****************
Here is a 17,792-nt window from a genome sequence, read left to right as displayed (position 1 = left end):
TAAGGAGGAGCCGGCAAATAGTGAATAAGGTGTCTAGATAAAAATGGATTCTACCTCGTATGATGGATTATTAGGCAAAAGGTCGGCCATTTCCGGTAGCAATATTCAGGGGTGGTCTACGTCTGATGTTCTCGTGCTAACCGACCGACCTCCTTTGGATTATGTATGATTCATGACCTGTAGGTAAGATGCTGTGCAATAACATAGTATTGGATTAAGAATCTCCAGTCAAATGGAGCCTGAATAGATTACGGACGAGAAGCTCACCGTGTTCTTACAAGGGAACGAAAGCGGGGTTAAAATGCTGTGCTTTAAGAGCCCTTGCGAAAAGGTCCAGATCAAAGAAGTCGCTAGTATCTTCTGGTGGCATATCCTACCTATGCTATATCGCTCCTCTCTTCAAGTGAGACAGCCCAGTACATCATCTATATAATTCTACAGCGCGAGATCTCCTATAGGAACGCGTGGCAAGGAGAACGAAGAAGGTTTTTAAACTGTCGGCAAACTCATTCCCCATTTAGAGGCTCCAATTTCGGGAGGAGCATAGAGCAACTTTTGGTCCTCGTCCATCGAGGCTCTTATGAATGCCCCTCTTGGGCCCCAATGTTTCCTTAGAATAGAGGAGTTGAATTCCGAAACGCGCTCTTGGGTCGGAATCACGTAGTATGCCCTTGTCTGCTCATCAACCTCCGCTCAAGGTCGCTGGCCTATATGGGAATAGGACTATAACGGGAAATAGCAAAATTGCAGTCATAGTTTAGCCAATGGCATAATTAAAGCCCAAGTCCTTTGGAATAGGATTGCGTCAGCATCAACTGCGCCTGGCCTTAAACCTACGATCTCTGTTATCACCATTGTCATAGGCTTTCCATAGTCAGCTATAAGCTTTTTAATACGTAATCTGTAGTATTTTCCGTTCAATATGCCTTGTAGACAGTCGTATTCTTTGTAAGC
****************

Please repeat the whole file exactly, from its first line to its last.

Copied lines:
Here is a 17,792-nt window from a genome sequence, read left to right as displayed (position 1 = left end):
TAAGGAGGAGCCGGCAAATAGTGAATAAGGTGTCTAGATAAAAATGGATTCTACCTCGTATGATGGATTATTAGGCAAAAGGTCGGCCATTTCCGGTAGCAATATTCAGGGGTGGTCTACGTCTGATGTTCTCGTGCTAACCGACCGACCTCCTTTGGATTATGTATGATTCATGACCTGTAGGTAAGATGCTGTGCAATAACATAGTATTGGATTAAGAATCTCCAGTCAAATGGAGCCTGAATAGATTACGGACGAGAAGCTCACCGTGTTCTTACAAGGGAACGAAAGCGGGGTTAAAATGCTGTGCTTTAAGAGCCCTTGCGAAAAGGTCCAGATCAAAGAAGTCGCTAGTATCTTCTGGTGGCATATCCTACCTATGCTATATCGCTCCTCTCTTCAAGTGAGACAGCCCAGTACATCATCTATATAATTCTACAGCGCGAGATCTCCTATAGGAACGCGTGGCAAGGAGAACGAAGAAGGTTTTTAAACTGTCGGCAAACTCATTCCCCATTTAGAGGCTCCAATTTCGGGAGGAGCATAGAGCAACTTTTGGTCCTCGTCCATCGAGGCTCTTATGAATGCCCCTCTTGGGCCCCAATGTTTCCTTAGAATAGAGGAGTTGAATTCCGAAACGCGCTCTTGGGTCGGAATCACGTAGTATGCCCTTGTCTGCTCATCAACCTCCGCTCAAGGTCGCTGGCCTATATGGGAATAGGACTATAACGGGAAATAGCAAAATTGCAGTCATAGTTTAGCCAATGGCATAATTAAAGCCCAAGTCCTTTGGAATAGGATTGCGTCAGCATCAACTGCGCCTGGCCTTAAACCTACGATCTCTGTTATCACCATTGTCATAGGCTTTCCATAGTCAGCTATAAGCTTTTTAATACGTAATCTGTAGTATTTTCCGTTCAATATGCCTTGTAGACAGTCGTATTCTTTGTAAGC